There is no requirement for expats from countries within the European Union to exchange their driver’s licence for a Dutch equivalent as the current law permit EU citizens to drive using their existing licences. Expats from Liechtenstein, Norway and Iceland are also permitted to drive in the Netherlands using their current licence for up to 10 years or when your license expires, whichever comes first.
Although EU nationals may not have a Dutch driver’s licence, local laws are still applicable including over license expiry dates, any medical tests required and points, fines and penalties.
Driver’s licences from a host of other European countries and several other nations across the globe, must exchange their licences for a Dutch one when taking up residency in the Netherlands. Any exchanges should occur within six months of the start of the residency. You should also carry a translation of your license – either an international driving license or an International Driving Permit (IDP). More information can be found at http://www.rijbewijs.nl/nl/english.asp.
Interestingly, if you are a highly skilled migrant who benefits from the 30 percent ruling, then both you and your family can exchange your driving license for a Dutch equivalent, regardless of which country you are from.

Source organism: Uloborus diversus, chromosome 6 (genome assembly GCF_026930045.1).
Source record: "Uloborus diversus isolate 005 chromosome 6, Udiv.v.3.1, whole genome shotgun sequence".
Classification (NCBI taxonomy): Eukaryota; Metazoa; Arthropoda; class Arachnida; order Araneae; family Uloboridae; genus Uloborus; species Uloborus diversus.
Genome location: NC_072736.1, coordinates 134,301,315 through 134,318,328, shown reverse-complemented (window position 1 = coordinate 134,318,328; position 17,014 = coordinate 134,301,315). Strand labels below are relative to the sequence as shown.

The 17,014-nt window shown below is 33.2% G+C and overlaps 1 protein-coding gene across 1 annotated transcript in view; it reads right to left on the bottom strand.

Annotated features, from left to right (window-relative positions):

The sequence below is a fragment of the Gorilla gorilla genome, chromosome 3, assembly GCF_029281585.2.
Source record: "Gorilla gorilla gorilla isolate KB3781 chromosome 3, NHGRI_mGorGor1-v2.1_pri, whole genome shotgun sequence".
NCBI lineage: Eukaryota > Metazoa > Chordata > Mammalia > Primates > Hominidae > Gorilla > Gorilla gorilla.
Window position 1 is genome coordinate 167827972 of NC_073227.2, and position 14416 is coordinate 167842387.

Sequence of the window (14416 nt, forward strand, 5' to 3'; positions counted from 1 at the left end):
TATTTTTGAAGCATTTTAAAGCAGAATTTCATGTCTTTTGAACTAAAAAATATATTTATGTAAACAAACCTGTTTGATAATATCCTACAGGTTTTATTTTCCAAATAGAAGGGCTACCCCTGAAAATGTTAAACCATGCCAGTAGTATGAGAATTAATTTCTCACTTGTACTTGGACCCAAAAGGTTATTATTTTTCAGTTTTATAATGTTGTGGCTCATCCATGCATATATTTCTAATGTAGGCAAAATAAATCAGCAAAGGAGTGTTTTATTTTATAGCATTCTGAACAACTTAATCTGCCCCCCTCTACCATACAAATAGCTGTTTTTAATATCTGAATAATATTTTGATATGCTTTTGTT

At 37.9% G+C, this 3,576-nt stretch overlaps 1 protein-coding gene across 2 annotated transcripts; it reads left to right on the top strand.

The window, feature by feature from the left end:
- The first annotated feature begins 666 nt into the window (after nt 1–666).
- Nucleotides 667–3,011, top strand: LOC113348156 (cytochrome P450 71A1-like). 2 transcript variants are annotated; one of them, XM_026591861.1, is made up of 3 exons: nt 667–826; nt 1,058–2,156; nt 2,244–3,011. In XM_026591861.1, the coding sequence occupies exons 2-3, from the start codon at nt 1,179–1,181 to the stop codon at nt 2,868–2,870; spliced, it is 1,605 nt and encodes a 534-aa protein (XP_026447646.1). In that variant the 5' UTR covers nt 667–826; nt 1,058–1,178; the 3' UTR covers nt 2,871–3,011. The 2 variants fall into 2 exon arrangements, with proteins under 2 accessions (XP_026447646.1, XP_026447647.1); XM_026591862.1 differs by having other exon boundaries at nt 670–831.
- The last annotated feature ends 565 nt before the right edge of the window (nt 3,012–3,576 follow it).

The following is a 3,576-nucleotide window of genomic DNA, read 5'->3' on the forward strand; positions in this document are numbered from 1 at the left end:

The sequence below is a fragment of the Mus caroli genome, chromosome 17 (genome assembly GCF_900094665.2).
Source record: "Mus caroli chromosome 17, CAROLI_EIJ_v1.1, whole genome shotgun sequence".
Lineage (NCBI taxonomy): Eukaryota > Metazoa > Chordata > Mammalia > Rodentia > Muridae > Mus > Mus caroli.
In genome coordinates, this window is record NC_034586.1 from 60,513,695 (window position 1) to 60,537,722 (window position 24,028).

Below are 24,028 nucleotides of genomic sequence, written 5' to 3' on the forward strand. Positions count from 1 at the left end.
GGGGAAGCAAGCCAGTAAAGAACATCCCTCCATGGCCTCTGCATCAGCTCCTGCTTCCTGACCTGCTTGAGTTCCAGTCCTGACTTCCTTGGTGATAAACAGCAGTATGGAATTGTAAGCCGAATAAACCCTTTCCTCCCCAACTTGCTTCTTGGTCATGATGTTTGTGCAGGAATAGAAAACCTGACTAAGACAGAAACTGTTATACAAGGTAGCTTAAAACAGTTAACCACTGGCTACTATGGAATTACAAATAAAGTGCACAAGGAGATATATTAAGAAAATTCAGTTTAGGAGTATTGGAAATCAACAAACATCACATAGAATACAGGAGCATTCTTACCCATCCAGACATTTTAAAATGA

To exchange a licence, you will need to go to the local town hall (Stadhuis) to get a proof of residency (uittreksel bevolkingsregister). You will need to pay for this, but it will serve as a proof of identity and address. You will also need your original, valid foreign driver’s license, certificate of medical fitness and a recent passport photograph. The application will then be sent to the Driving Test Organisation who will process the exchange of the licence.
One point to note is that the minimum age for driving in the Netherlands is 18, so, if you are a 17-year-old you will not be allowed to drive in the country even if you have a valid license. 125cc motorcycles can be ridden by 16 and 17-year olds.
If you are required to take a driving test in the Netherlands, you will have to pass both the theory and practical tests. Theory tests can be taken from the age of 16. The government recommends that drivers should take a theory test every 10 years to maintain their understanding of the roads and rules of the roads, although this is voluntary.
More information on driving in the Netherlands can be found via the Department of Road Transport (RDW) by visiting www.rdw.nl.
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